Self knowledge is so hard. There are so many ways I'll procrastinate before actually working up the courage to look at my writing, my revisions, my comments, even if I already know that the outcome is good and that the revision suggestions are minor. I have to creep up on them, trick myself by circuitous routes, bargain with myself, create calming rituals while polishing my shield to a mirrorlike sheen.
Nobody wants to look at a monster. Because once you find a monster you have to do all that work to slay it, and who wants to get off the couch for that? Risk, too. But what might be worse is if you go looking and discover it's not a monster at all, but something quite ordinary, and the quest is no quest but rather some everyday type of clean-up event. And then who are you, if not a heroic slayer of monsters? You'll have to figure that out all over again.
And so I avoid looking at the medusa, because, even though I know that really she's beautiful and she's laughing, everyone goes on and on about how terrifying, horrible and dangerous it is to look, and I end up paralyzed in spite of myself. I have to work myself up to it, bit by bit, knowing that if I can just make it past the inertia and the shock I will be fine, just like how I hate starting to write like I hate starting to exercise or just about anything else, but once I am in the middle of it I enjoy it all.
Small steps, then. I open the file while heating up some lunch. I print the essay while eating. I download the readers' reports, then write a blog post. All the while I tell myself, "you are doing fine. You have already taken a step towards revising with this little step, so you can stop at any time. But since you have already taken that little step, why not the next one? Why not turn over the page and look into that mirror?"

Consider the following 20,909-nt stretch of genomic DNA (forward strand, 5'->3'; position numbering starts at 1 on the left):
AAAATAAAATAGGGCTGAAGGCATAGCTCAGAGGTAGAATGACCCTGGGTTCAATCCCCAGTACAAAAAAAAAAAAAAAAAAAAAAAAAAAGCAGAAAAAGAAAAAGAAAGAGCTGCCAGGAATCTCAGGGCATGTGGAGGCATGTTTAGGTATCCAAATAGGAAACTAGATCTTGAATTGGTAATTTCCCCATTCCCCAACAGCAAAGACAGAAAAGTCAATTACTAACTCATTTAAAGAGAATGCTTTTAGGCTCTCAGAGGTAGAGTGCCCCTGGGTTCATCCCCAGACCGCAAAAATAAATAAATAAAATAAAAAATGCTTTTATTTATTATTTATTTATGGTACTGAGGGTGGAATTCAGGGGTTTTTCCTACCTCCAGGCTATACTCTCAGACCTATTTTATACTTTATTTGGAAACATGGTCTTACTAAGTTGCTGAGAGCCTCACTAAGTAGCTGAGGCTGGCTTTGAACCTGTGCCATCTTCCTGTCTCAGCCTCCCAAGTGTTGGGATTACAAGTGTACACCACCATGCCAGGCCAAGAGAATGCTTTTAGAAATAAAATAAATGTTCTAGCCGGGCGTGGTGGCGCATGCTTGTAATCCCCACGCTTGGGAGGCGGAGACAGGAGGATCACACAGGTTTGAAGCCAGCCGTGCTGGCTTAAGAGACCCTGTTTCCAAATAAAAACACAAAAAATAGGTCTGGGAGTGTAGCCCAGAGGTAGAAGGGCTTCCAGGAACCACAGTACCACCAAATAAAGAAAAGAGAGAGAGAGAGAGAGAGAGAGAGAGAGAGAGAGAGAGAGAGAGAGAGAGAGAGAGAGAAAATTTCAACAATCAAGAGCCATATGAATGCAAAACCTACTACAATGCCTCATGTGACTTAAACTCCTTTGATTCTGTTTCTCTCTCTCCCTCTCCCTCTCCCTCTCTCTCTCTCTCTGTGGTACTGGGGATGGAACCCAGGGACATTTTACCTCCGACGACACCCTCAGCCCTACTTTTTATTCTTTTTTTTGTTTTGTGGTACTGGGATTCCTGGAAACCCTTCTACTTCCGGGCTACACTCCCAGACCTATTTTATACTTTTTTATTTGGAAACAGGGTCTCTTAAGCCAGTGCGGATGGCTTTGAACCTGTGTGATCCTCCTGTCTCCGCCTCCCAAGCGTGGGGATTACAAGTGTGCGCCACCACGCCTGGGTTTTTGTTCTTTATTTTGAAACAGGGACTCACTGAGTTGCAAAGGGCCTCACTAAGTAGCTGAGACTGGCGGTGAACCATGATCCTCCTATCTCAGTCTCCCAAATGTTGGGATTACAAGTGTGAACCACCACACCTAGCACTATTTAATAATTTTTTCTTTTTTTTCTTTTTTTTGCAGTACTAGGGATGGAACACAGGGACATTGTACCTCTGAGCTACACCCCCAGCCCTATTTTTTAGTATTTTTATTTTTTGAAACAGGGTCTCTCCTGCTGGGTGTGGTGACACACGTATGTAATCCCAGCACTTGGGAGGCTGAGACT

And then? And then?
Yes, and then. Now.
I totally get this. You are an awesome monster-slayer. Awesome!
This is such a great description of this stage of the writing process.
I'm amused at how different our fearful attitudes toward writing are! I have a whole different set of cultural references and metaphors for the process, but I am struck by this similarity: both of us visualize the process as an epic battle against evil. Curious. (And yes, I know that your medusa's evil characterization is highly debatable.)
Totally off topic, but my students turned in their first word paragraph exercises today; we worked with them in class, and it sounded like they were thoughtful and interesting! YAY! Thank you!
hey, also off topic, but your allergy post came up in my feed reader and is now not visible on the page itself. just wanted to say I'm so sorry, and no matter what is causing the extreme reactions, that state sucks. hope that you can return to semi-normal eating soon, or at least treat yourself to some delicious foods that aren't on the no-go list. (cheeses? chocolate? uh, squash?)
Chime to Kermit (waves). In my limited experience, the way allergists deal with this is to start with a narrow range of foods and then slowly add back until the offending item is found. And it may be multiple items.
Regardless, it sounds awful. Feel better, Sis. I'm relieved you seem to be relatively OK. Sending healthy thoughts your way.
P.S. My verification word is "globs." I hope that doesn't mean anything, other than perhaps a spoonerism of "blogs."
had the same problem as kermit. But here are hugs for both posts.
a friend and I were talking this weekend about some of the very things you describe during the writing process. You are not alone, if that helps.
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